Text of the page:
Browse photos and interesting facts adapted from our Facebook posts
This is an orphaned STRIPED SKUNK (Mephitis mephitis), as seen from the end you’d want to avoid! Skunks are able to spray as soon as they’re born. Not very effectively and not very far, though. That’s how wildlife rehabilitators can handle them without much worry. That, and the fact that skunks aren’t aggressive. They’ll spray and bite, if necessary. If startled, they’ll usually spray immediately. If cornered and the aggressor won’t heed their warning to back away, they’ll spray.
Skunks are beneficial predators of rodents, pest insects, scorpions and others. Of course, we don’t want them to den under our porch, but so long as we don’t startle them (which makes them spray in quick defense), we can co-habitate peacefully. Carry a light with you at night when walking in unlit areas. If you see one, they’ll hiss, lunge forward, stomp as a warning. Just slowly back away. That’s it. They’ll go on their way without spraying.
Skunk musk isn’t ultra-stinky urine. It’s an oily, sticky sulphur compound formed in their two anal glands. They can spray it with great accuracy up to 10 feet or more. For you chemistry students, shown here is the chemical composition of some of the musk compounds.
The WESTERN SPOTTED SKUNK (Spilogale gracilis), smaller than the Striped Skunk, inhabits the western U.S., northern Mexico and British Columbia, in rocky and brushy areas, favoring bluffs and outcroppings for their dens. Their babies are born in April-May, even though their breeding season occurs seven months earlier, in Sept.-Oct. Doesn’t that seem like a very long gestation? Skunks are a bit unusual. With them, the embryos remain at an early developmental stage (just a few cells) for about 200 days before implanting in the uterus. Gestation takes about another 220 days.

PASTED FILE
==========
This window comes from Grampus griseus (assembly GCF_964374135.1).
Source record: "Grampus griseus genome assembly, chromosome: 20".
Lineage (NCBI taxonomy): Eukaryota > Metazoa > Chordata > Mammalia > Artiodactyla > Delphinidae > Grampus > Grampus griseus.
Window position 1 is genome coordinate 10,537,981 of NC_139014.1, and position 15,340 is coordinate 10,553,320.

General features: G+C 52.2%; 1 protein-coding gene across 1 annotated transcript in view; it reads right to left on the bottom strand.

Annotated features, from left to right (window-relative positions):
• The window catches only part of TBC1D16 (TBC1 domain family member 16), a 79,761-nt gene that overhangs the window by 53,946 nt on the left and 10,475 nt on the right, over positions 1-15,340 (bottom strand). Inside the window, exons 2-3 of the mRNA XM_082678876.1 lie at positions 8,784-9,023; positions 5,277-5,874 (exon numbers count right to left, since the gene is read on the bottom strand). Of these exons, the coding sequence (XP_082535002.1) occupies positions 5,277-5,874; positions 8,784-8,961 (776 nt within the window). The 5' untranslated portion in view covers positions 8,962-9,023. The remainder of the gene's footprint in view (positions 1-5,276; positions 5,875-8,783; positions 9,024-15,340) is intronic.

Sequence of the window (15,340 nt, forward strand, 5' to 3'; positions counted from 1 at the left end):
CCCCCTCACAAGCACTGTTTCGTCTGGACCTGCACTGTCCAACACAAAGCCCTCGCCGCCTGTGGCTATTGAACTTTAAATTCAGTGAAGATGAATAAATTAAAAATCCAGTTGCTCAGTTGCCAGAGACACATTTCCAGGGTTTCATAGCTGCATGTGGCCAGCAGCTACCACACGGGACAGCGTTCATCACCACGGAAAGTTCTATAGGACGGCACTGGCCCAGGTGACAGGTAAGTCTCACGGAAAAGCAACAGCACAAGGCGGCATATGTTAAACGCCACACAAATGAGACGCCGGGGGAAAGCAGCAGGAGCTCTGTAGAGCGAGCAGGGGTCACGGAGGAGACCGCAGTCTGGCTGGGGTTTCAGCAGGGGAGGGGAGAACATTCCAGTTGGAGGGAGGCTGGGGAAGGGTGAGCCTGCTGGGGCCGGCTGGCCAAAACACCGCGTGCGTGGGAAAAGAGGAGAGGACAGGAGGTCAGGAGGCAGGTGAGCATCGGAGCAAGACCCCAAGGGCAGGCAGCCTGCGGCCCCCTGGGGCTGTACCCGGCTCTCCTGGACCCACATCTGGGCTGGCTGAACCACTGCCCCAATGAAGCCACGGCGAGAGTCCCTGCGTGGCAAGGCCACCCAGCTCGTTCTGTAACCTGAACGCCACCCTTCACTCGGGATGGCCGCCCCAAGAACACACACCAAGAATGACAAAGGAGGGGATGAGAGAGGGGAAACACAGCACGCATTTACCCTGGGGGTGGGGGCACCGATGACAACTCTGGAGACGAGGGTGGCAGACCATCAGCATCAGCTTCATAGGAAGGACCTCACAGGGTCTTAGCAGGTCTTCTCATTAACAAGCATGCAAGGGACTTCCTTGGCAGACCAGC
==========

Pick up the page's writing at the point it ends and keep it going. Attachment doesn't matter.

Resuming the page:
The EASTERN SPOTTED SKUNK (Spilogale putorius) is secretive and not often seen. So, if you hear foot stomping, move away! They’re a bit different from the Western Spotted Skunk. For instance, their white marking is more extensive, the black and white stripes on the upper back are nearly equal in width. Also, they’re very small — about the size of a large tree squirrel. And, of course, they live in the eastern half of U.S.